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Stellantis chief executive vows to make China priority market

Stellantis is looking at producing small electric vehicles in India in coming years.
The Stellantis DS4 Cross was inspired by the classic Citroen DS sedan. Photo: Stellantis.

(ATF) Stellantis, the automotive powerhouse formed from France’s PSA and the US-Italian Fiat Chrysler, has made the China market a top priority, its chief executive said on March 3.

Carlos Tavares said the company will roll out a strategy for China, where some Stellantis brands have struggled more than rivals.

He said he has “the will to stay in China and fix” the carmaker’s business there. Tavares, who previously ran PSA, lifted margins by cutting costs, simplifying its line-up and delivering synergies through acquisitions, a strategy investors hope he can replicate at Stellantis.

Stellantis, is the world’s fourth-largest car manufacturer, owning the Abarth, Alfa-Romeo, Chrysler, Citroën, Dodge, DS, Fiat, Jeep, Lancia, Maserati, Opel, Peugeot, Ram and Vauxhall marques. It has an annual output of more than 8.7 million vehicles, and an annual sales volume of 170 billion euros.

Group combined adjusted earnings before interest and tax amounted to ?7.1 billion last year. At the end of 2020, combined liquidity stood at ?57.4 billion and free cash flow at ?3.3 billion. The group’s New York-listed shares closed down 2.76% on Wednesday at $16.54.


Stellantis aims to deliver over ?5 billion a year in savings, as well as bulking up to face industry challenges.

The company plans to have fully-electric or hybrid versions of all of its vehicles available in Europe by 2025, broadly in line with rivals such as Volkswagen and Renault-Nissan.

The group said 2021 results should be helped by three new high-margin Jeep vehicles in North America. The US market is the strongest part of Stellantis.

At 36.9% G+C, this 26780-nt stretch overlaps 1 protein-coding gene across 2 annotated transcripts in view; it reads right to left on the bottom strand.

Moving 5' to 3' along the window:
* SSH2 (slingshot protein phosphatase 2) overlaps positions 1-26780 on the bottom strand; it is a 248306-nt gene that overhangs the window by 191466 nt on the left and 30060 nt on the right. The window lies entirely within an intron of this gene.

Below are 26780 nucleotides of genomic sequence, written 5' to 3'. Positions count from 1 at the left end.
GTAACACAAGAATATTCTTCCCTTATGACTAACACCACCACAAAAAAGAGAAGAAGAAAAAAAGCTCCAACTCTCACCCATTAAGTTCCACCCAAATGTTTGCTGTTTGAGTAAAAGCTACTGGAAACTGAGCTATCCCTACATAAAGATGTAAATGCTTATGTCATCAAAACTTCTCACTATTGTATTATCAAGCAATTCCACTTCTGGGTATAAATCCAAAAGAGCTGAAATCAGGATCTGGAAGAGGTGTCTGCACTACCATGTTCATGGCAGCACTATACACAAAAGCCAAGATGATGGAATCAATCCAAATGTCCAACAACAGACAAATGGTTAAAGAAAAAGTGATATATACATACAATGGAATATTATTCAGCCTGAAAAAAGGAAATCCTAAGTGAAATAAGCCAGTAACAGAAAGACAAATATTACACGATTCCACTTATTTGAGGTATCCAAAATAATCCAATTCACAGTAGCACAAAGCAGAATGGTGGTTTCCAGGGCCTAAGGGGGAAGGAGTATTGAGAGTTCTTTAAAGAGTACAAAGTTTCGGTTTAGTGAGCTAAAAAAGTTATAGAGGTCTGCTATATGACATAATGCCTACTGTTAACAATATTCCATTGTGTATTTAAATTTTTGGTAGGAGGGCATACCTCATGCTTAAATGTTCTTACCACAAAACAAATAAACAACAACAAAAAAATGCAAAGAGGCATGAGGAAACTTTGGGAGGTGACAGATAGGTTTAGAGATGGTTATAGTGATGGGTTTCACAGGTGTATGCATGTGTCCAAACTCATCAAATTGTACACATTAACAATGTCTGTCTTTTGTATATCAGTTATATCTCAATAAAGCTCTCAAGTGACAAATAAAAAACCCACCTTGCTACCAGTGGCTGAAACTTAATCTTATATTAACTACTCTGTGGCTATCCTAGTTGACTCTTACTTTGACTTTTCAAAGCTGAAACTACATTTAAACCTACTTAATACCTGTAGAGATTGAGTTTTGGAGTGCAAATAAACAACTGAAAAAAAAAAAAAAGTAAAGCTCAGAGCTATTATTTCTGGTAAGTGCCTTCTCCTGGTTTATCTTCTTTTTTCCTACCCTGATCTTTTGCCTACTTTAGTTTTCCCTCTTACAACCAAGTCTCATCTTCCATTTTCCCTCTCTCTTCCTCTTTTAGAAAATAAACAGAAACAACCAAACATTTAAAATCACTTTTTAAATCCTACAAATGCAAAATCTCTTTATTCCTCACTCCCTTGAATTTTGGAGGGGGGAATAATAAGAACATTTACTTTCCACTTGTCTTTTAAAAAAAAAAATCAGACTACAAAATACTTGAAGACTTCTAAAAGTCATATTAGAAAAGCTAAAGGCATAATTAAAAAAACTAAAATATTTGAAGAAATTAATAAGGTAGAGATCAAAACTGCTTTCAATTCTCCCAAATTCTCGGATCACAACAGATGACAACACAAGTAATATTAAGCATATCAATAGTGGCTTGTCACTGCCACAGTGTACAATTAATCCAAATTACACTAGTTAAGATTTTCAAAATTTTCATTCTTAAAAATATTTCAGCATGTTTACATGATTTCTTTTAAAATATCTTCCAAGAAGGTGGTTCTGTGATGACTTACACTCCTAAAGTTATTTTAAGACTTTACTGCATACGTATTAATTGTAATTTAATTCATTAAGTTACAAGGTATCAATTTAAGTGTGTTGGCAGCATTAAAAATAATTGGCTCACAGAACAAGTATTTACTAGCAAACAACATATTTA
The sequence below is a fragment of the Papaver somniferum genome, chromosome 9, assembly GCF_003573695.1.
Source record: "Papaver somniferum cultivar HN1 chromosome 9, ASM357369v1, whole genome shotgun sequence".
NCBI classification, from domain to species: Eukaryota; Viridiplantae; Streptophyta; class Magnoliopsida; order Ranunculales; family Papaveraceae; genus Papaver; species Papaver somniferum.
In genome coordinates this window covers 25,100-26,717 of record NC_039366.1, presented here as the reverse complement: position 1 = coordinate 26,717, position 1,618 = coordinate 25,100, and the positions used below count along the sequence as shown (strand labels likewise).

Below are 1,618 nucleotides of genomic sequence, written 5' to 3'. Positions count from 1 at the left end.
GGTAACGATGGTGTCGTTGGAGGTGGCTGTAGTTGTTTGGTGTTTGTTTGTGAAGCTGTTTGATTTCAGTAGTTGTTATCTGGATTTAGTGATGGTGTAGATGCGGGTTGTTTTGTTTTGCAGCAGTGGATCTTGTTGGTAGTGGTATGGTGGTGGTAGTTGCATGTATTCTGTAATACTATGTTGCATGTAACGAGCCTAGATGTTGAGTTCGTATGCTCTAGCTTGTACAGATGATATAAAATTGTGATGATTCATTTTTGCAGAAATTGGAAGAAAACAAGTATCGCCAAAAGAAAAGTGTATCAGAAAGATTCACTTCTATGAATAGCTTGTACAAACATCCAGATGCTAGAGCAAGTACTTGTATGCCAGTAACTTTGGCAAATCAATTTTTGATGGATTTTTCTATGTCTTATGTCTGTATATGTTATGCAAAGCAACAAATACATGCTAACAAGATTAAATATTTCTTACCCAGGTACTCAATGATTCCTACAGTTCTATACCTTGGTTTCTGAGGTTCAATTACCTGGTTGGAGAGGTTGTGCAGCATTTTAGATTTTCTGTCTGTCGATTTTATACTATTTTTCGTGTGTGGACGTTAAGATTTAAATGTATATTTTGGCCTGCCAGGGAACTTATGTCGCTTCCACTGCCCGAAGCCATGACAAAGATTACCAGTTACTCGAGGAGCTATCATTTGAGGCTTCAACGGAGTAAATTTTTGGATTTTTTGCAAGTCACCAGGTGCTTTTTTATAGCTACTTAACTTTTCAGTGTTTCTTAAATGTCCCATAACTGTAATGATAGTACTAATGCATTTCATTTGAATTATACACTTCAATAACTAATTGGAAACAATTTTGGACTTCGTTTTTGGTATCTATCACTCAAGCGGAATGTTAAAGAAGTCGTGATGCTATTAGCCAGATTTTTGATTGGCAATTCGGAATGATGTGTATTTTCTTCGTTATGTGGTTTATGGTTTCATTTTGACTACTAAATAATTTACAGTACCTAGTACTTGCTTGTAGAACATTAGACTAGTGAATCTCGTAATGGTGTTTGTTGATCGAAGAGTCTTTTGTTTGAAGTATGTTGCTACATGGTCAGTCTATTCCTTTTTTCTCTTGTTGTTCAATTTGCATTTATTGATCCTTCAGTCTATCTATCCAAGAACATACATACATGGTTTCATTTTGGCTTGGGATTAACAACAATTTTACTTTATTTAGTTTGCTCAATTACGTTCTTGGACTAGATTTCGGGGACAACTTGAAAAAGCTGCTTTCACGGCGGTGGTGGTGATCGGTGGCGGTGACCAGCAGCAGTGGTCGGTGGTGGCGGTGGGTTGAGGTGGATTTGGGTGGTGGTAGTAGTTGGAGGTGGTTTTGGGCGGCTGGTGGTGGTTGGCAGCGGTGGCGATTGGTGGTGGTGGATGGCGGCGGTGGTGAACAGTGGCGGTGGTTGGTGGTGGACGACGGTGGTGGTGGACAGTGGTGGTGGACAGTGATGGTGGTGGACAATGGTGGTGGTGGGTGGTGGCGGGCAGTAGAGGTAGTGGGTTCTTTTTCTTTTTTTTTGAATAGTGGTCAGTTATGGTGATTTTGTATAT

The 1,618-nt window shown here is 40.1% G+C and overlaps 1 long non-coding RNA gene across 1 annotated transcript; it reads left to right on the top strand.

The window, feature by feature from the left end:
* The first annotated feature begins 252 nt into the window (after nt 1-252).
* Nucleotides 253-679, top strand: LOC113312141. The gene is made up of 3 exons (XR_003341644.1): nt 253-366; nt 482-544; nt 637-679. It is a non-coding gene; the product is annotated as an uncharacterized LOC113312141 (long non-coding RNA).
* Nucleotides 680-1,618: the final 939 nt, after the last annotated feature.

Tavares said the global semiconductor shortage is a significant challenge, describing the scarcity as a “big unknown” for 2021 revenue.


China’s booming car market has benefited a number of companies that released results in the past two weeks, as revenues offset stagnant or declining markets in Europe and North America.

They include US petrochemical giant Dow Chemical, Canadian parts maker Magna and Swiss industrial group OC Oerlikon.

Dow launched its MobilityScience platform last year aimed at tapping the “light-weighting” push among car manufacturers seeking to increase the range and lower the energy use of electric vehicles (EVs).

“We have global sales today of 3 million EVs, which is only 4% of the global market, but that’s growing extremely fast in Asia-Pacific, mainly in China,” Jon Penrice, Dow’s Asia Pacific president, said.

With reporting by Reuters


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George Russell

George Russell is a freelance writer and editor based in Hong Kong who has lived in Asia since 1996. His work has been published in the Financial Times, The Wall Street Journal, Bloomberg, New York Post, Variety, Forbes and the South China Morning Post.


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